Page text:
The vision of Dikaios and Demaratus
After the defeat of Xerxes at Salamis, the Athenian general Themistocles claimed that the Greek victory was the result of divine intervention since the gods and heroes “did not want to see a single man ruling both Asia and Europe”. The ancient sources are full of traditions of Greeks offering thanks to various gods for their assistance. Demeter, the provider of grain and founder of the Mysteries, was not a martial goddess, her contribution to Greek victory was nonetheless substantial and crucial. According to Herodotus, Demeter helped the Greeks in Plataea and Mycale, canonical Greek victories by land and sea.
The most famous story, though, concerns a miraculous apparition on the eve of the battle of Salamis in 480 BCE. The Persian army was in the process of devastating the Thriasian Plain when Dikaios, an exiled Athenian in the service of Xerxes, noticed an enormous cloud of dust heading towards them from Eleusis as if raised by the march of thirty thousand men. Dikaios knew that the Athenians had abandoned Attica, so he wondered at the cause of this cloud. Suddenly he heard a voice that seemed to be the mystic “Iacchus”. Demaratus, an exiled Spartan also in the service of King Xerxes and unfamiliar with the rites of Eleusis, asked him what was making this cry, and Dikaios replied that it was inevitable that a great disaster threatened the Persian army. Since Attica was deserted, the utterance was divine and was coming from Eleusis to avenge the Athenians. When the cloud turned towards the fleet at Salamis, it became apparent to Dikaios that the royal armada would soon be lost.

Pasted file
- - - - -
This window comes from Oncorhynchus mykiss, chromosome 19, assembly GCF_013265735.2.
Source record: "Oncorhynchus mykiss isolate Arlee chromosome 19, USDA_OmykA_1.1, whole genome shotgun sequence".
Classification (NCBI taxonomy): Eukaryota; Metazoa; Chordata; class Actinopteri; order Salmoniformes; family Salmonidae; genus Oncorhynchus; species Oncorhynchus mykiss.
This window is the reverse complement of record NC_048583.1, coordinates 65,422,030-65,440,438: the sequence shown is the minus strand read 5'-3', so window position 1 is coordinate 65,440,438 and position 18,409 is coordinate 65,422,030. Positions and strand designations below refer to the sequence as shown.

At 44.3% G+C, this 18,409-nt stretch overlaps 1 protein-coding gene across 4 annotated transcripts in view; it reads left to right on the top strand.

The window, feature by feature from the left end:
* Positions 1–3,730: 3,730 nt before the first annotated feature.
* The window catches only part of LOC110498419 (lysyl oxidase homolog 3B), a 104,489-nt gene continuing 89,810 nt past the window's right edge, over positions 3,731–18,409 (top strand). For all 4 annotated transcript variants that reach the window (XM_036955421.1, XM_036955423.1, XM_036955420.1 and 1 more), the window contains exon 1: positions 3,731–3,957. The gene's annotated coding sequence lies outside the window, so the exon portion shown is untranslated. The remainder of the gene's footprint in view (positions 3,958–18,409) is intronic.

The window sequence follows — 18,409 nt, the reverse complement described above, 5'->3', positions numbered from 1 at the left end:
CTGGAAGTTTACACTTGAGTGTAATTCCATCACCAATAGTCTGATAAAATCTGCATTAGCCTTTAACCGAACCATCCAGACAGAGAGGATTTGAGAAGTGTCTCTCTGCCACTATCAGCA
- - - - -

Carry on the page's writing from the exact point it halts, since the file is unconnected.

The story of this apparition demonstrates the widespread belief that the sacred Mysteries of Demeter had to be celebrated at the appropriate time. Dikaios felt that the cloud rose from the feet of thirty thousand men, a number Herodotus uses from the whole population of Athens at the time of the Persian invasion. The battle of Salamis took place in late September, at the time when the Mysteries were celebrated. Since the Athenians could not participate, a divine host of spirits replaced the mystai and marched with the cry of “Iacchus” before joining the Greeks in Salamis to defeat the arrogant Persians.